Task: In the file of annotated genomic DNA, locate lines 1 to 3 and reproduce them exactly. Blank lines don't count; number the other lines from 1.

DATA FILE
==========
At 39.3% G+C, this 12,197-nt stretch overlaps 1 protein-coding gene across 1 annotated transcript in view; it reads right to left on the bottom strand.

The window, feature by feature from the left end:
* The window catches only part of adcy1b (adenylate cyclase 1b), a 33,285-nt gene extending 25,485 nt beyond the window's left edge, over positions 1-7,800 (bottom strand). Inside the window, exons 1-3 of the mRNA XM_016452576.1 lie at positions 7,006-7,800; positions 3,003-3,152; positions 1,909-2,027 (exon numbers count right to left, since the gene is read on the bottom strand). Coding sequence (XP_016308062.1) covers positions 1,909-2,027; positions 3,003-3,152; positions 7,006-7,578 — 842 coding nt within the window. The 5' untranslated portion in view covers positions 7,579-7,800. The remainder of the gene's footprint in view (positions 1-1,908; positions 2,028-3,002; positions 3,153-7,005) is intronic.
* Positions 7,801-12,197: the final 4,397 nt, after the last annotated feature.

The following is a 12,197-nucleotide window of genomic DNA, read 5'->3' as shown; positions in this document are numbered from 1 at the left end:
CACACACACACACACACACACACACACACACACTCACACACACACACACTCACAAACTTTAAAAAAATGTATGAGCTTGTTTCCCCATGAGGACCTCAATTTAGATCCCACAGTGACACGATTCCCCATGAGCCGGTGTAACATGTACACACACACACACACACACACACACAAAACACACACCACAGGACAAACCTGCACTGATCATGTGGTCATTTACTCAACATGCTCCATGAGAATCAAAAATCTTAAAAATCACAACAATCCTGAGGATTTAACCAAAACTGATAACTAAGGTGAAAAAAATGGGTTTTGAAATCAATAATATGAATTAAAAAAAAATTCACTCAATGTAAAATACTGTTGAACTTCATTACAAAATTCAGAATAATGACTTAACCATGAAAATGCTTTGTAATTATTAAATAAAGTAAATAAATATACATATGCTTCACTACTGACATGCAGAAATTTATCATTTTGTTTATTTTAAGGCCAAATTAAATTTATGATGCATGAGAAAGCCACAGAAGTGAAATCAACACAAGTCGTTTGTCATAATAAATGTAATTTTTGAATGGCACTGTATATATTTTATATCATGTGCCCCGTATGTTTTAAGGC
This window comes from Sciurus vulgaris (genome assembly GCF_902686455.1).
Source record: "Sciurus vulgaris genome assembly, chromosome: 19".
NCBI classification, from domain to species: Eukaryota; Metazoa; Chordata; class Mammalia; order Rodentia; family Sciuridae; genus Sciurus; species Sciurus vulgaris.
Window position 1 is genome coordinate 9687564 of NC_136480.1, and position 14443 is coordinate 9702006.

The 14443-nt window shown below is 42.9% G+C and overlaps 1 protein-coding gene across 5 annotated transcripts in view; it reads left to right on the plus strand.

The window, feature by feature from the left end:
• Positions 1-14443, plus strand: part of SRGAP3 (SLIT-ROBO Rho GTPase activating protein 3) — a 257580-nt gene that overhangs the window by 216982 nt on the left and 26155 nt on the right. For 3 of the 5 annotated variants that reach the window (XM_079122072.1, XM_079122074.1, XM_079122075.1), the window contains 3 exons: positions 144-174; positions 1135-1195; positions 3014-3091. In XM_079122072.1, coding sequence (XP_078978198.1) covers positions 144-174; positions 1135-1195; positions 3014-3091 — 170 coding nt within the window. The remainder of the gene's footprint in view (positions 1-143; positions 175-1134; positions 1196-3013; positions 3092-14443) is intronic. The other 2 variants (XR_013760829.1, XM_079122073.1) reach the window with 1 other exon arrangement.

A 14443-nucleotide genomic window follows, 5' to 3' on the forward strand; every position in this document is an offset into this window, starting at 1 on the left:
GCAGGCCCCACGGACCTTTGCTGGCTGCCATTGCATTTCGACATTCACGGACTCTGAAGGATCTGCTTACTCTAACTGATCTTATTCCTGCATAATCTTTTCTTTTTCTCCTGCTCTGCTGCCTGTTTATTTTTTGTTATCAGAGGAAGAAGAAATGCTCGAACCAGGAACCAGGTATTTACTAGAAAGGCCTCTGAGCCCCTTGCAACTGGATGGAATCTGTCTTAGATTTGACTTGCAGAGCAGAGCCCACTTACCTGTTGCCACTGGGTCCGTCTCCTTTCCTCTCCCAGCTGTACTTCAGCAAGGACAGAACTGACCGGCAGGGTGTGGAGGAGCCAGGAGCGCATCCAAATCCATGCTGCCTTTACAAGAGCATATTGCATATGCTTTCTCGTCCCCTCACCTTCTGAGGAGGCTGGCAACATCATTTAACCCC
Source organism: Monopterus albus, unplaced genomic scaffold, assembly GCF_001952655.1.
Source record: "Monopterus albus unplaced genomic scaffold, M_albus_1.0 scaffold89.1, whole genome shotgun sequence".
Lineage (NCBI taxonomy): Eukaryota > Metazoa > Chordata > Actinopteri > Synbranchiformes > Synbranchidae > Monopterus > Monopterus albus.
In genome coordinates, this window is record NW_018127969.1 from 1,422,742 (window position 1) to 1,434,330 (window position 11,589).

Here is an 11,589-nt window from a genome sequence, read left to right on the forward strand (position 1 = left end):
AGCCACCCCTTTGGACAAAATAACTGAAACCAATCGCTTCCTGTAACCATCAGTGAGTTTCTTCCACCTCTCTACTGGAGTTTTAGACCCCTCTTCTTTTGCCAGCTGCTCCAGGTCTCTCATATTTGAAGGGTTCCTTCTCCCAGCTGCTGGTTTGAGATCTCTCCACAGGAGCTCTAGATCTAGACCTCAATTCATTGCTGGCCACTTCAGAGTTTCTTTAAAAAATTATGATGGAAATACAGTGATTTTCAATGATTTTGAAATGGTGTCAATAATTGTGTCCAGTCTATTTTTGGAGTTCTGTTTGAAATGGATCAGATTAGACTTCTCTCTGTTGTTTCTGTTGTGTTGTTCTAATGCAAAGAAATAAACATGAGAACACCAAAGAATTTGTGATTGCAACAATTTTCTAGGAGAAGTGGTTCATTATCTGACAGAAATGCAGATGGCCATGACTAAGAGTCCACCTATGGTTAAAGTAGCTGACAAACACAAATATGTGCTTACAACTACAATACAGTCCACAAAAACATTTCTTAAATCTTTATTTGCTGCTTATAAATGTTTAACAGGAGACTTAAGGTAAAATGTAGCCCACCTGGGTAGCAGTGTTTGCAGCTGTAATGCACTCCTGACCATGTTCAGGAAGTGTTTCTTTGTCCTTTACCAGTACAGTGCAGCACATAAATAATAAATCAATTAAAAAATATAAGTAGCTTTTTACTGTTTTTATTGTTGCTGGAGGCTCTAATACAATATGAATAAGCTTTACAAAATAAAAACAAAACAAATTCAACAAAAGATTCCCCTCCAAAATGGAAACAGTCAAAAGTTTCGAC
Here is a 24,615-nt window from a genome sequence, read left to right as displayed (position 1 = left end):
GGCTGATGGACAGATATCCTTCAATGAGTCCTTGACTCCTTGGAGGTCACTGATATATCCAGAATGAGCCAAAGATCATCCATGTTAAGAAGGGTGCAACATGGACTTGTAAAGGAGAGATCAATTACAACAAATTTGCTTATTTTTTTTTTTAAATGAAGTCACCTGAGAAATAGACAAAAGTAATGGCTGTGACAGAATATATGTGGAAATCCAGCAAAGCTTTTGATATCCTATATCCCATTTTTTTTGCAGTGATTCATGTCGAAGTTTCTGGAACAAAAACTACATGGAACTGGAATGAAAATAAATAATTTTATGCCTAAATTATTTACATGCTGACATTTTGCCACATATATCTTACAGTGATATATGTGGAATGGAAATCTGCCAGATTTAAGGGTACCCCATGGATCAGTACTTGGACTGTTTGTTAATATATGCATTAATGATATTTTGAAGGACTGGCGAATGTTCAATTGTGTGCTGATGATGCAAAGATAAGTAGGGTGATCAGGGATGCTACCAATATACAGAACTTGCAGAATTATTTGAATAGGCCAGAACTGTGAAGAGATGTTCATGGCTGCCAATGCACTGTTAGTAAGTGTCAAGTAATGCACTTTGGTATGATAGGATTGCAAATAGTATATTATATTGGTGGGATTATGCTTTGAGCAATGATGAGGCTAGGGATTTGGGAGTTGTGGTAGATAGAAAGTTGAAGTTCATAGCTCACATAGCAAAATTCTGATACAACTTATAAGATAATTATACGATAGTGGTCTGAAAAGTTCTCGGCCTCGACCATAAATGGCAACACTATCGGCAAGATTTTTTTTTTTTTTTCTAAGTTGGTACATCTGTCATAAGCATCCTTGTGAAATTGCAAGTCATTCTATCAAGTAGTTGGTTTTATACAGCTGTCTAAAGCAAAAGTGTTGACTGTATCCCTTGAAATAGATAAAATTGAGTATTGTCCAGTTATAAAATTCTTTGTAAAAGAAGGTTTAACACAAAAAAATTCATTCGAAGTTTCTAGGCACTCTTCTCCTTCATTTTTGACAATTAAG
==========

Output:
At 39.3% G+C, this 12,197-nt stretch overlaps 1 protein-coding gene across 1 annotated transcript in view; it reads right to left on the bottom strand.

The window, feature by feature from the left end:
* The window catches only part of adcy1b (adenylate cyclase 1b), a 33,285-nt gene extending 25,485 nt beyond the window's left edge, over positions 1-7,800 (bottom strand). Inside the window, exons 1-3 of the mRNA XM_016452576.1 lie at positions 7,006-7,800; positions 3,003-3,152; positions 1,909-2,027 (exon numbers count right to left, since the gene is read on the bottom strand). Coding sequence (XP_016308062.1) covers positions 1,909-2,027; positions 3,003-3,152; positions 7,006-7,578 — 842 coding nt within the window. The 5' untranslated portion in view covers positions 7,579-7,800. The remainder of the gene's footprint in view (positions 1-1,908; positions 2,028-3,002; positions 3,153-7,005) is intronic.